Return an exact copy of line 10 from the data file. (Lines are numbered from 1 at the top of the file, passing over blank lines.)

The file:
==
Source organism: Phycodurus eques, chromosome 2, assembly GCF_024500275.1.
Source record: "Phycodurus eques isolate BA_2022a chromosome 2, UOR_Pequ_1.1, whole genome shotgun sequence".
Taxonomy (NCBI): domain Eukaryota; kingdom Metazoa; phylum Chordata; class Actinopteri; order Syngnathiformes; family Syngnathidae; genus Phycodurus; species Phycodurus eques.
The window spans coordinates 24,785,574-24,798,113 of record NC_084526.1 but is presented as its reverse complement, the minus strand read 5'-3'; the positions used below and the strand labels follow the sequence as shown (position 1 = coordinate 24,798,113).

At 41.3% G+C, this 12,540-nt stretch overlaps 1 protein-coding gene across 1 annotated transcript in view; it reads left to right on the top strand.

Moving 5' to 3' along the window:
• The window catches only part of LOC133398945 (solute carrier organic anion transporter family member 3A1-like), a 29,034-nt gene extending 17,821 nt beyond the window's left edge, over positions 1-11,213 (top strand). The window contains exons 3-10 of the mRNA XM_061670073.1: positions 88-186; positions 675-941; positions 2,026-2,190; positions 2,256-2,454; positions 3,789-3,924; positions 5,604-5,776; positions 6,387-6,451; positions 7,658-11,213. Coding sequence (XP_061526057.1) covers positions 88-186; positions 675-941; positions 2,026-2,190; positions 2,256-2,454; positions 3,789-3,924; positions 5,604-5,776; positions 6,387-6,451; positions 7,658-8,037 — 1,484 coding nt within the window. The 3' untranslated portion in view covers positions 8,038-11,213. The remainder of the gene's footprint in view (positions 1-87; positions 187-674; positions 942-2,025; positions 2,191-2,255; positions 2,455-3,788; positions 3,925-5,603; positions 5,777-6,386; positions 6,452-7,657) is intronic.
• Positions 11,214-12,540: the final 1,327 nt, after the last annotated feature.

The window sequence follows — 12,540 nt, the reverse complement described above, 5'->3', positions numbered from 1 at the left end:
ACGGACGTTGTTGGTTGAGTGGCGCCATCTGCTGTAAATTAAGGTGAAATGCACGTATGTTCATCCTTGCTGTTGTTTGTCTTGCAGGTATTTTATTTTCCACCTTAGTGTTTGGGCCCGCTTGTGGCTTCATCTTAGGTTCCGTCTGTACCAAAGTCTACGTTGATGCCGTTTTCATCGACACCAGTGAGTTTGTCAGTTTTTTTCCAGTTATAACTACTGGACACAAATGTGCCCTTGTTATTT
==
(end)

ACGGACGTTGTTGGTTGAGTGGCGCCATCTGCTGTAAATTAAGGTGAAATGCACGTATGTTCATCCTTGCTGTTGTTTGTCTTGCAGGTATTTTATTTTCCACCTTAGTGTTTGGGCCCGCTTGTGGCTTCATCTTAGGTTCCGTCTGTACCAAAGTCTACGTTGATGCCGTTTTCATCGACACCAGTGAGTTTGTCAGTTTTTTTCCAGTTATAACTACTGGACACAAATGTGCCCTTGTTATTT